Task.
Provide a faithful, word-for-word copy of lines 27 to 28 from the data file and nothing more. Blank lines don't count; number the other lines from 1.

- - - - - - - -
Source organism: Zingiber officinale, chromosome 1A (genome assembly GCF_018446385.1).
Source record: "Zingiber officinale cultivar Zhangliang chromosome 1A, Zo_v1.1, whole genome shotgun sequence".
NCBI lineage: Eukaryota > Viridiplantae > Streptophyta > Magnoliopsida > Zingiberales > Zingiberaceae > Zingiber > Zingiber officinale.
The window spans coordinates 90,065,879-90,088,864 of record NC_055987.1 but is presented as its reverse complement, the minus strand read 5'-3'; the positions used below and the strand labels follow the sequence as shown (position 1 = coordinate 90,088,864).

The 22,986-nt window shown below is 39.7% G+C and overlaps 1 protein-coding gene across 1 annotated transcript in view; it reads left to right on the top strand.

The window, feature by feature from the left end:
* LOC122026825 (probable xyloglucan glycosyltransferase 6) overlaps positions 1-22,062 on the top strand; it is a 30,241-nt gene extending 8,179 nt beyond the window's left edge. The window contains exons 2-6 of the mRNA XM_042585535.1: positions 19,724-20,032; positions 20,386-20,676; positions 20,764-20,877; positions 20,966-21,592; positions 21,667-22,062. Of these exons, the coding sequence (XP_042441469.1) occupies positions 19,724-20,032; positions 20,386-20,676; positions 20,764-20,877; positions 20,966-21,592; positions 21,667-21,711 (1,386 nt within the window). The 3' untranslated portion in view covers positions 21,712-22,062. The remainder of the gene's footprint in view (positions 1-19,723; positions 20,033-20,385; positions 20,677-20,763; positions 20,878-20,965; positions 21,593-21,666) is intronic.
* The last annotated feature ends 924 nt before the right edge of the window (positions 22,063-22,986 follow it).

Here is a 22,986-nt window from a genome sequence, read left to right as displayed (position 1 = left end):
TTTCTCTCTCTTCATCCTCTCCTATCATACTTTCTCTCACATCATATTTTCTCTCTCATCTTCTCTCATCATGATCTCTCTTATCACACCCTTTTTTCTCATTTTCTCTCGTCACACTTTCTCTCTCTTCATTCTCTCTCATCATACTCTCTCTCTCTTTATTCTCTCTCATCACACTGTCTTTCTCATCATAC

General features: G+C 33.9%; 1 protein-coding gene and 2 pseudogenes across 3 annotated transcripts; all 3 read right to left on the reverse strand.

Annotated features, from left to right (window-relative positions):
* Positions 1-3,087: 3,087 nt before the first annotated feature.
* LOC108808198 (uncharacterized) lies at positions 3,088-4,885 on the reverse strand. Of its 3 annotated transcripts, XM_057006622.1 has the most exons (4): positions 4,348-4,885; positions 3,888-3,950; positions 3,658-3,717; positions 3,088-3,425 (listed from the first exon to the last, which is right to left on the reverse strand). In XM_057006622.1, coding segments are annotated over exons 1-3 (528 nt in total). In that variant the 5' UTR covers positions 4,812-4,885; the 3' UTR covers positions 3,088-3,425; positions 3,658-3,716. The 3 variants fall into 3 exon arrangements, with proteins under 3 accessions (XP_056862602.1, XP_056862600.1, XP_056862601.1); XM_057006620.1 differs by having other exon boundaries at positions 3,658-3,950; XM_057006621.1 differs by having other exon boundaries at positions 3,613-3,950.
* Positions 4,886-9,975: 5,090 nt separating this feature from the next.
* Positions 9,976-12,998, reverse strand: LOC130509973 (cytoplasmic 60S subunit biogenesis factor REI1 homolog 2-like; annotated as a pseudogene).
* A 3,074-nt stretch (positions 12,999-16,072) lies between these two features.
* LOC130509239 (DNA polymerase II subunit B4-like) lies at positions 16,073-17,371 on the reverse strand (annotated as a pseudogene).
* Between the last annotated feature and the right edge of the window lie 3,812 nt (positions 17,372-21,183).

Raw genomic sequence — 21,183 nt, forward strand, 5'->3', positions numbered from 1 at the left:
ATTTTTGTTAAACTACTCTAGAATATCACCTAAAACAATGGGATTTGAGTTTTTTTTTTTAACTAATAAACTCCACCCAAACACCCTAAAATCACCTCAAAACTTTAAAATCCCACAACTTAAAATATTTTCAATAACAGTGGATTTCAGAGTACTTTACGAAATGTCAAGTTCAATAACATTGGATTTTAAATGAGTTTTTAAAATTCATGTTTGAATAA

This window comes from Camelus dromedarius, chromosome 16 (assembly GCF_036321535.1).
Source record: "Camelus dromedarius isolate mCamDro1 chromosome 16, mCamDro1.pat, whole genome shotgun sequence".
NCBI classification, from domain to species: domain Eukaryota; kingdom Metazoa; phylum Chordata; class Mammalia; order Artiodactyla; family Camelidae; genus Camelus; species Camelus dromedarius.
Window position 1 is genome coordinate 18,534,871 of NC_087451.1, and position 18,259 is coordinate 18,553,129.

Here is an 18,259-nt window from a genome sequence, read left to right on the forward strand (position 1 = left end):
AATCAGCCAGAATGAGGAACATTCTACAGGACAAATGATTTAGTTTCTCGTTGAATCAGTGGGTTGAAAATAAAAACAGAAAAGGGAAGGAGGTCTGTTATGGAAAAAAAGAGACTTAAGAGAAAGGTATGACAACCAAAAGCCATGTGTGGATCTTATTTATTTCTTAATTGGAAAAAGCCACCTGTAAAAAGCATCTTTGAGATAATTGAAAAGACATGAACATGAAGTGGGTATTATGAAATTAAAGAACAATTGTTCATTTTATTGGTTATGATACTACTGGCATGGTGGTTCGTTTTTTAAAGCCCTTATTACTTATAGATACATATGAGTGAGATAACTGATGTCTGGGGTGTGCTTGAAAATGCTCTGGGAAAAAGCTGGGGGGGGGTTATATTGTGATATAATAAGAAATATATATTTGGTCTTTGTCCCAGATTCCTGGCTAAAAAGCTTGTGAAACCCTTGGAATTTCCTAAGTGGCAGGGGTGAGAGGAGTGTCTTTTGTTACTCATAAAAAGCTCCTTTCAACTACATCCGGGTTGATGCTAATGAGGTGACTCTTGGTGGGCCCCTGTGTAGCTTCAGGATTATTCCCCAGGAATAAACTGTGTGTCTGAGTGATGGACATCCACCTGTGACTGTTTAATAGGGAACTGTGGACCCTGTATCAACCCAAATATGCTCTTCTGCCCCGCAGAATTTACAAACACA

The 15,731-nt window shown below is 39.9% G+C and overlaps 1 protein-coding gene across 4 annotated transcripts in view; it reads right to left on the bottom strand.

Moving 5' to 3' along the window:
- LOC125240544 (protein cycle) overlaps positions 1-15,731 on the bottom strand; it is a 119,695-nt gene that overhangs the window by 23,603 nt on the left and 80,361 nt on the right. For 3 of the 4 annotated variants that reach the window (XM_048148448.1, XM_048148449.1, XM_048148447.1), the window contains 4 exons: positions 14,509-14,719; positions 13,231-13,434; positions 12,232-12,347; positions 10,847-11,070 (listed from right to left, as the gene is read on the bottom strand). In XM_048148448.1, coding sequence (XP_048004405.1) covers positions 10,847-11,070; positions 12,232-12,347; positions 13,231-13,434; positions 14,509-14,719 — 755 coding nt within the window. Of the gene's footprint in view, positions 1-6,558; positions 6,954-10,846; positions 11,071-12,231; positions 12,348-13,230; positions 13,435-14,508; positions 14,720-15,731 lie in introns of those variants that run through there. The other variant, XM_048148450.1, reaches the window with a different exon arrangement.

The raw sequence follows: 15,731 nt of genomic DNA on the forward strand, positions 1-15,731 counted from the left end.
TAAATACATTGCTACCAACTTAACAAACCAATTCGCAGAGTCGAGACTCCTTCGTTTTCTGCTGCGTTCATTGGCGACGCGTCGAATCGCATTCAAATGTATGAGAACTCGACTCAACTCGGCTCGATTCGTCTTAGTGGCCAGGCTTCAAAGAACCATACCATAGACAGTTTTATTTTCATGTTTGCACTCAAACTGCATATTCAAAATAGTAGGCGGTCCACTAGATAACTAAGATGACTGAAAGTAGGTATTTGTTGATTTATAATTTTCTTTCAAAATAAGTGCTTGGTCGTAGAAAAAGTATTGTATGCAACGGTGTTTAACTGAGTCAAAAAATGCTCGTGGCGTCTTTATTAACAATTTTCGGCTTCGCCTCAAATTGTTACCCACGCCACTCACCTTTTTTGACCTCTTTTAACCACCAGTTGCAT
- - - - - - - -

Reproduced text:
AATCAGCCAGAATGAGGAACATTCTACAGGACAAATGATTTAGTTTCTCGTTGAATCAGTGGGTTGAAAATAAAAACAGAAAAGGGAAGGAGGTCTGTTATGGAAAAAAAGAGACTTAAGAGAAAGGTATGACAACCAAAAGCCATGTGTGGATCTTATTTATTTCTTAATTGGAAAAAGCCACCTGTAAAAAGCATCTTTGAGATAATTGAAAAGACATGAACATGAAGTGGGTATTATGAAATTAAAGAACAATTGTTCATTTTATTGGTTATGATACTACTGGCATGGTGGTTCGTTTTTTAAAGCCCTTATTACTTATAGATACATATGAGTGAGATAACTGATGTCTGGGGTGTGCTTGAAAATGCTCTGGGAAAAAGCTGGGGGGGGGTTATATTGTGATATAATAAGAAATATATATTTGGTCTTTGTCCCAGATTCCTGGCTAAAAAGCTTGTGAAACCCTTGGAATTTCCTAAGTGGCAGGGGTGAGAGGAGTGTCTTTTGTTACTCATAAAAAGCTCCTTTCAACTACATCCGGGTTGATGCTAATGAGGTGACTCTTGGTGGGCCCCTGTGTAGCTTCAGGATTATTCCCCAGGAATAAACTGTGTGTCTGAGTGATGGACATCCACCTGTGACTGTTTAATAGGGAACTGTGGACCCTGTATCAACCCAAATATGCTCTTCTGCCCCGCAGAATTTACAAACACA

The 15,731-nt window shown below is 39.9% G+C and overlaps 1 protein-coding gene across 4 annotated transcripts in view; it reads right to left on the bottom strand.